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Mortimore, Anna

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  • Paper Title: Greening the Tax System: adopting the polluter pays principle in reducing road transport emissions
  • Department Affiliation: Accounting and Corporate Governance
  • Supervisor's Names: 
    • Principal: Associate Professor Hope Ashiabor
    • Associate: Doctor Erika Techera


Australia provides a range of tax concessions, which effectively reduces the overall cost of the car or car use. This experience is not unique to Australia. A 2009 study  on the “harmful environmental effect of company car subsidies” found an increase in the total number of cars and that most cars under the subsidies were bigger, higher-emitting vehicles. While the Australian Government recently reformed the car benefit ‘fringe benefits tax’ scheme, by removing the incentive for employees to drive unnecessary kilometres to reduce tax liability, aspects of it still remains, with the result that it fails to discourage the acquisition of high emitting vehicles.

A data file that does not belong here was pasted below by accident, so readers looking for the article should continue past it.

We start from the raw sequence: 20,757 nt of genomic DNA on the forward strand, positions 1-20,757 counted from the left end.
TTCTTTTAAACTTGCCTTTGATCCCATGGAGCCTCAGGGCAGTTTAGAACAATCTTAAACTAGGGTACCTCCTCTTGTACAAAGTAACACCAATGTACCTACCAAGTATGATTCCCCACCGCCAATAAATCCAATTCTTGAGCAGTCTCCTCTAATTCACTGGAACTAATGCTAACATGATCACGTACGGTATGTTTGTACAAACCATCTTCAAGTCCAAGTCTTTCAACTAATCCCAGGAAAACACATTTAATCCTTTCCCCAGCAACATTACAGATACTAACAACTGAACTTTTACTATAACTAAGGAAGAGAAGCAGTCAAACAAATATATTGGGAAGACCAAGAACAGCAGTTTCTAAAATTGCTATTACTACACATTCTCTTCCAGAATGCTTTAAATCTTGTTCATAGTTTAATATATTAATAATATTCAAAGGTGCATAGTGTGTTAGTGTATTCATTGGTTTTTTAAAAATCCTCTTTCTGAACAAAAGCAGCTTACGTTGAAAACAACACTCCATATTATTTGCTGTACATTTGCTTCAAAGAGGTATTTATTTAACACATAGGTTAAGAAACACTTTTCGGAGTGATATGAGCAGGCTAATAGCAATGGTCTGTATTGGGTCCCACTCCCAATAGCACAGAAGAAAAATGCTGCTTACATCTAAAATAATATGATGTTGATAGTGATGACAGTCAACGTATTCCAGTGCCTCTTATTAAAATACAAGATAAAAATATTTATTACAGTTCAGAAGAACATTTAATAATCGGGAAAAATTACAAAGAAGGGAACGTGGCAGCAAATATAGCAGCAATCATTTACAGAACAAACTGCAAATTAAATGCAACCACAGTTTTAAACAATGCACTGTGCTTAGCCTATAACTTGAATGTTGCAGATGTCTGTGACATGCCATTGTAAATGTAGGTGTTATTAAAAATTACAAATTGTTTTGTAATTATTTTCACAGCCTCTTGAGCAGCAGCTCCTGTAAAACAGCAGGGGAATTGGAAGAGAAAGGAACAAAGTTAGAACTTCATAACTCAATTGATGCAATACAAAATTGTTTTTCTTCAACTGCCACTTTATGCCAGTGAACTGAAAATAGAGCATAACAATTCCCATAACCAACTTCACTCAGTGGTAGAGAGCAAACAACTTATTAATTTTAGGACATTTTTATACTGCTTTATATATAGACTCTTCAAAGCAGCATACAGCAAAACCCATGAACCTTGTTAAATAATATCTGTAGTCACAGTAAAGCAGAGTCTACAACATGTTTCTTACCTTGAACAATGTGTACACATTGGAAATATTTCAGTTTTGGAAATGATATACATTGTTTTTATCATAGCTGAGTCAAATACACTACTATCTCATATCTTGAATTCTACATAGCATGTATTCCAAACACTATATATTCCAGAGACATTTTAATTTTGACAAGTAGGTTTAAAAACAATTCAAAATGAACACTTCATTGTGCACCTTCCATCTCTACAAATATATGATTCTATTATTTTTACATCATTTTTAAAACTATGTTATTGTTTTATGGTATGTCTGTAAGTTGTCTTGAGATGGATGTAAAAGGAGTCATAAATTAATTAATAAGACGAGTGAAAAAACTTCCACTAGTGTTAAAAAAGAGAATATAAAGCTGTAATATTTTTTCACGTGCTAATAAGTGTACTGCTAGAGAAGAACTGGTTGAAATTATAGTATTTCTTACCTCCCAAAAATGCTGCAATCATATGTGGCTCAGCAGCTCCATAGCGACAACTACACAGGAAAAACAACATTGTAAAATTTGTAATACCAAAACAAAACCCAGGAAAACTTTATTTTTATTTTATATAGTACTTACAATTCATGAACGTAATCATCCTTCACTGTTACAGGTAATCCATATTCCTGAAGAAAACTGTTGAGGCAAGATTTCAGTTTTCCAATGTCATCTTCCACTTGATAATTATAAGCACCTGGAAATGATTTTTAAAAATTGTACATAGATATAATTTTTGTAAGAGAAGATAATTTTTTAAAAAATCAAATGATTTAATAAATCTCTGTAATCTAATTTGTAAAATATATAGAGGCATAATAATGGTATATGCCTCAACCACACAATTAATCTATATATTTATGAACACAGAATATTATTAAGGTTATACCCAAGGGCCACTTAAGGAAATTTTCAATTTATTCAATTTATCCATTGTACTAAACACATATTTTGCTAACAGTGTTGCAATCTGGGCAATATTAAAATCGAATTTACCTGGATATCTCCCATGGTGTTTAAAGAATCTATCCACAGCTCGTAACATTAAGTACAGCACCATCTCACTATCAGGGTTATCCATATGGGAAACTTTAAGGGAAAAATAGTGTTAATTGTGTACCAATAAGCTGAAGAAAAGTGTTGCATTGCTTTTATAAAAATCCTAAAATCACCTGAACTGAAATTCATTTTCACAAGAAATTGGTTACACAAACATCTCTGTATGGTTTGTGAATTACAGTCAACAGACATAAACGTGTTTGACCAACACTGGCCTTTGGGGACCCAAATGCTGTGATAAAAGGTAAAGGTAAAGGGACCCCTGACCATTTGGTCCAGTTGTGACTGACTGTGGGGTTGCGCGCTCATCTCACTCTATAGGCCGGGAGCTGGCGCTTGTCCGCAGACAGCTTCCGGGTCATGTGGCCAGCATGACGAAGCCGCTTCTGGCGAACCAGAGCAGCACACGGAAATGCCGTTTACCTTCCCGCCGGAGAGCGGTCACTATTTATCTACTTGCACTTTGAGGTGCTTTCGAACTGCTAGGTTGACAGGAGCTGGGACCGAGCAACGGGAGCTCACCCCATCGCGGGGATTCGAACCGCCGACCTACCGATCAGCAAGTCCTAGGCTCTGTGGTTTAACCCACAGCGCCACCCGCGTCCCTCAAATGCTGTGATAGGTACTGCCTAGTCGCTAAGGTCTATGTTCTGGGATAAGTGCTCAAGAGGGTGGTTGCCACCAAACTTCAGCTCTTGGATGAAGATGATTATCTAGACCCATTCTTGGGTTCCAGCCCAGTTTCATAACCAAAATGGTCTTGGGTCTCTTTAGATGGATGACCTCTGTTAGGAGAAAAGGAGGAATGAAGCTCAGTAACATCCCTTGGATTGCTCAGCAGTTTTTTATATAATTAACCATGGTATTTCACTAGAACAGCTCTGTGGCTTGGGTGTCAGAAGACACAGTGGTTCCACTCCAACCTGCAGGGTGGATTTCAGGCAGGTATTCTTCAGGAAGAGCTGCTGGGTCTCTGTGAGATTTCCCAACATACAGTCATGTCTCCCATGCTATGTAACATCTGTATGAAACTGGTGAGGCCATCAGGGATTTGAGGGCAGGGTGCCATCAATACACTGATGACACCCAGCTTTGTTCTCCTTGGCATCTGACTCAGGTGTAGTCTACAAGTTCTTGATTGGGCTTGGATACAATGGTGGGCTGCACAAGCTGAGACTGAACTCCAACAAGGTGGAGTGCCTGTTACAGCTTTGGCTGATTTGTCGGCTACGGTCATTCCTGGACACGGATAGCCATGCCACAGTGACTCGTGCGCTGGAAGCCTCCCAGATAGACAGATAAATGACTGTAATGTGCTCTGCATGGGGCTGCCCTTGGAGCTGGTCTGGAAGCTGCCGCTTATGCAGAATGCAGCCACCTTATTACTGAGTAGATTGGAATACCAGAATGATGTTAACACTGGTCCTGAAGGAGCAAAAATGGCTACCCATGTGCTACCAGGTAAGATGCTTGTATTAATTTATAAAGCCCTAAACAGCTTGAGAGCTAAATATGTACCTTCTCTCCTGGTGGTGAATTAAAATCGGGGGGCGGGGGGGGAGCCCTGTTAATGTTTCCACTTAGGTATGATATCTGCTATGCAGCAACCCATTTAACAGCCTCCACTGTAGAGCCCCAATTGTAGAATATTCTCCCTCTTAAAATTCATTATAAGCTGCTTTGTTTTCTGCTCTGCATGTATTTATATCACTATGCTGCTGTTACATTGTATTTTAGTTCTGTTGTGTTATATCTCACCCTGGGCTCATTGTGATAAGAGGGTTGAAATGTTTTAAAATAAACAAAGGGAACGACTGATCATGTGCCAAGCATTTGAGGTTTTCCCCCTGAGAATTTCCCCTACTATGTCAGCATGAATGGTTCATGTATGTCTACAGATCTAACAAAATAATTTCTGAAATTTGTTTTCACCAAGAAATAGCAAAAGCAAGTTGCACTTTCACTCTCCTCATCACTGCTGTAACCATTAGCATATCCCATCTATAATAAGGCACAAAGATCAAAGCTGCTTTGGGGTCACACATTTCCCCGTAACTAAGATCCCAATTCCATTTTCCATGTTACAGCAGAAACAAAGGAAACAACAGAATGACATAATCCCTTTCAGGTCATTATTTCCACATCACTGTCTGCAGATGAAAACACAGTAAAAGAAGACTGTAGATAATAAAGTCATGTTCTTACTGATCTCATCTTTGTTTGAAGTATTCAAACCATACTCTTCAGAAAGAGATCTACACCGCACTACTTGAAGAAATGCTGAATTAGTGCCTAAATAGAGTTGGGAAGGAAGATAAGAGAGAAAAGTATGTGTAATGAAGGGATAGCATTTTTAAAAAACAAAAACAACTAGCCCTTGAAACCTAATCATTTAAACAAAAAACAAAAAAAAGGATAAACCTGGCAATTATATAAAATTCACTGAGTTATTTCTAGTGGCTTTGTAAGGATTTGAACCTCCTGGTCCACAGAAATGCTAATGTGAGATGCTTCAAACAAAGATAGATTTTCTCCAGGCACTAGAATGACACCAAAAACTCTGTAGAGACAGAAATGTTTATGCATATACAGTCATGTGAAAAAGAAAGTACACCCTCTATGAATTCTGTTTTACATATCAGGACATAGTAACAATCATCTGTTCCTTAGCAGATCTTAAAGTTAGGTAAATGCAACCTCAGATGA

Literature research.


Taxation measures not aligned with environmental measures in reducing road transport emissions may have adverse environmental effects. The presentation will discuss the importance of ‘greening the taxation system’ by adopting the polluter pays principle, so that it is the polluter that is paying for choosing a high emitting vehicle, and not the community through subsidizing high vehicle costs under the taxation system.

The presentation will briefly review how Australia’s taxation instruments have contributed to the country’s poor fuel efficiency record and it’s continuing impact on the country’s passenger fleet. Failure by the Government to reform such taxation instruments will continue to provide disincentives for a behavioural change to low emission vehicles. 

Practical and Social Implications:

Reducing road transport emissions.


Greening the taxation concessions.